Panel Paper: Toolkits to Dismantle the Master's House: A Socio-Cultural Network Analysis Model for Human Rights and Social Justice Organizations

Saturday, March 10, 2018
Room 16 (Burkle Family Building at Claremont Graduate University)

*Names in bold indicate Presenter

Meryah Amanda Fisher, Claremont Graduate University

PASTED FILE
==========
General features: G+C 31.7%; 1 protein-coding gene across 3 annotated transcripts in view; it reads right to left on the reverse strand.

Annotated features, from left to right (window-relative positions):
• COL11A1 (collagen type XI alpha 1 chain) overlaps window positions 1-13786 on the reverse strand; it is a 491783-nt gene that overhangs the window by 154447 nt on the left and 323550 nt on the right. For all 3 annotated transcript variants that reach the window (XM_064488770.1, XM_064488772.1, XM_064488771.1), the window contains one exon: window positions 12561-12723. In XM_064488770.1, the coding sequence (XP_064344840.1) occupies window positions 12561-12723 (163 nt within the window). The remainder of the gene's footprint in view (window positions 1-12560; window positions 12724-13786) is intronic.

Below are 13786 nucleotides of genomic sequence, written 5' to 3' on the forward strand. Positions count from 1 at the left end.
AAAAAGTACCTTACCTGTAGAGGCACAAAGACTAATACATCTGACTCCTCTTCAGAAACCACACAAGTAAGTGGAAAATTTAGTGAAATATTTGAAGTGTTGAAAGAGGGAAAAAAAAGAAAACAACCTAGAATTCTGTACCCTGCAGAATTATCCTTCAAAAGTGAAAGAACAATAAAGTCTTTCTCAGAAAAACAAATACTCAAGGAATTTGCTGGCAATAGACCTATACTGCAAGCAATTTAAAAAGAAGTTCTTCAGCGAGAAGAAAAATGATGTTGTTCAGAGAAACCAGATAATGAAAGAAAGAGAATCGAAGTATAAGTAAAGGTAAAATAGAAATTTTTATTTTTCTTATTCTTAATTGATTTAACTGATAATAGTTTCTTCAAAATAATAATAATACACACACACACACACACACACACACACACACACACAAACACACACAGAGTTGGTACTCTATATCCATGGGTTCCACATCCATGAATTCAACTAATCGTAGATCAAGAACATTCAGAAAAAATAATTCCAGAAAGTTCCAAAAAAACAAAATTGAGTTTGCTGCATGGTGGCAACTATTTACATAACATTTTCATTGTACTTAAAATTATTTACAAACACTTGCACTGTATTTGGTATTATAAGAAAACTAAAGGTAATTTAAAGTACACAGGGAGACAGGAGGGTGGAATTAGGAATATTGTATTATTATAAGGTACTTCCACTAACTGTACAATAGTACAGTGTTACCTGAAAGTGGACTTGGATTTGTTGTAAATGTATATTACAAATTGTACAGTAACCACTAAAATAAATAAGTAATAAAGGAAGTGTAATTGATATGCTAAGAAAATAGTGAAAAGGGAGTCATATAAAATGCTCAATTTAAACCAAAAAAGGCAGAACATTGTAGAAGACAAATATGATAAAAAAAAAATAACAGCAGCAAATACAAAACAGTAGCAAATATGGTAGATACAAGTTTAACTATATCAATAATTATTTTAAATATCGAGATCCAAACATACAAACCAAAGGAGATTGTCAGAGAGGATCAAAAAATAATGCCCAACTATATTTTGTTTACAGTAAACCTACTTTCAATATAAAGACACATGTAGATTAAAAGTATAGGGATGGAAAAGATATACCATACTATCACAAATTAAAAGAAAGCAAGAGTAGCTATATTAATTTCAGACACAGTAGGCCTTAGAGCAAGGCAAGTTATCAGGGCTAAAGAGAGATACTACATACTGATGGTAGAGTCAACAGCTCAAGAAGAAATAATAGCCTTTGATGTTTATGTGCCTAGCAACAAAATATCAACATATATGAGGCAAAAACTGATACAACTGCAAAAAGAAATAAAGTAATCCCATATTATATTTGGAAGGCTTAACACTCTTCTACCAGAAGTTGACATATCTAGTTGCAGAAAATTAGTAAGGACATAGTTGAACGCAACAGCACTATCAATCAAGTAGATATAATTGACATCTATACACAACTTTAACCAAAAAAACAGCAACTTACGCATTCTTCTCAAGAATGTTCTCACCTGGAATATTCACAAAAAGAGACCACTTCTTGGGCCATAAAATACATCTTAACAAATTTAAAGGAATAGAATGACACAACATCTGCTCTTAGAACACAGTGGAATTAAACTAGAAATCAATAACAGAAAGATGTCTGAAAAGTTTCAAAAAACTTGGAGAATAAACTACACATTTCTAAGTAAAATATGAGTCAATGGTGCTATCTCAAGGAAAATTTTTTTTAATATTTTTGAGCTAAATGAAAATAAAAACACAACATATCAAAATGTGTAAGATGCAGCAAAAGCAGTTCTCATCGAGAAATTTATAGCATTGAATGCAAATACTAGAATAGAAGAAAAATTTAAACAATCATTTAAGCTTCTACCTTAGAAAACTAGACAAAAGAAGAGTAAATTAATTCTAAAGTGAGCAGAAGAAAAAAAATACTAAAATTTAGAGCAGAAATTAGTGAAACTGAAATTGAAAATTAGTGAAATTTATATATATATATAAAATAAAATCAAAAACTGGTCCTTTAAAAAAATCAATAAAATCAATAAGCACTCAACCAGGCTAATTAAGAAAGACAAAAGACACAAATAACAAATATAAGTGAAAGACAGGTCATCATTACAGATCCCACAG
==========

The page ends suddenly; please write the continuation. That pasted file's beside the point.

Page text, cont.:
The question of culture is still fairly new to Social Network Analysis, but researchers have compiled strong evidence indicating culture should be included. Despite these findings little action has occurred towards developing strategies for adequate inclusion outside of these ambiguous claims. This paper will transcend previous scholarship and offer a tangible and repeatable design to address one method of including culture in social network analysis through toolkit attributes assessment. Toolkits are defined as methods or repertoires that include, but are not limited to, symbols, stories, rituals, and worldviews that are used to actively engage constituents in the construction and implementation of strategic (socio-)political actions, thus providing an essential link between peoples with shared cultures (i.e. identity-specific organization members) and (socio-)political action. With the use of 50 randomly selected human rights/social justice organizations across 8 major identities (shared cultures), and 10 carefully constructed toolkit attributes, this paper uses raw, original data to determine the links between these organizations with respect to both their toolkit attribute usages and their geographic locations. The results indicate low percentages of centrality and density among the 7 distinct cliques formed after cumulating the attribute data, however significant geographic dispersal resulted in the creation of 19 distinct clusters. Two central organizational policy implications arise from the toolkit data results: 1) internal organizational policies for recruiting and hiring more diverse leadership is either nonexistent or inadequate, and 2) results support previous research on organizational roles in low voter turnout on non-election years which directly affects policy adoptions, particularly at state and local levels. Further, this paper identifies and briefly examines two policy models - Social Constructions of Target Populations and Policy Innovation/Diffusion models - that can be influential in future research for understanding and suggesting changes to organizational policies and behaviors from a shared culture perspective. This paper is a “stepping stone” for future endeavors to address critical gaps between common citizens, organizations, and (socio-)political engagements through providing substance to previous scholarship’s claim that culture matters in Social Network Analysis, especially with regards to policy analyses and political network research.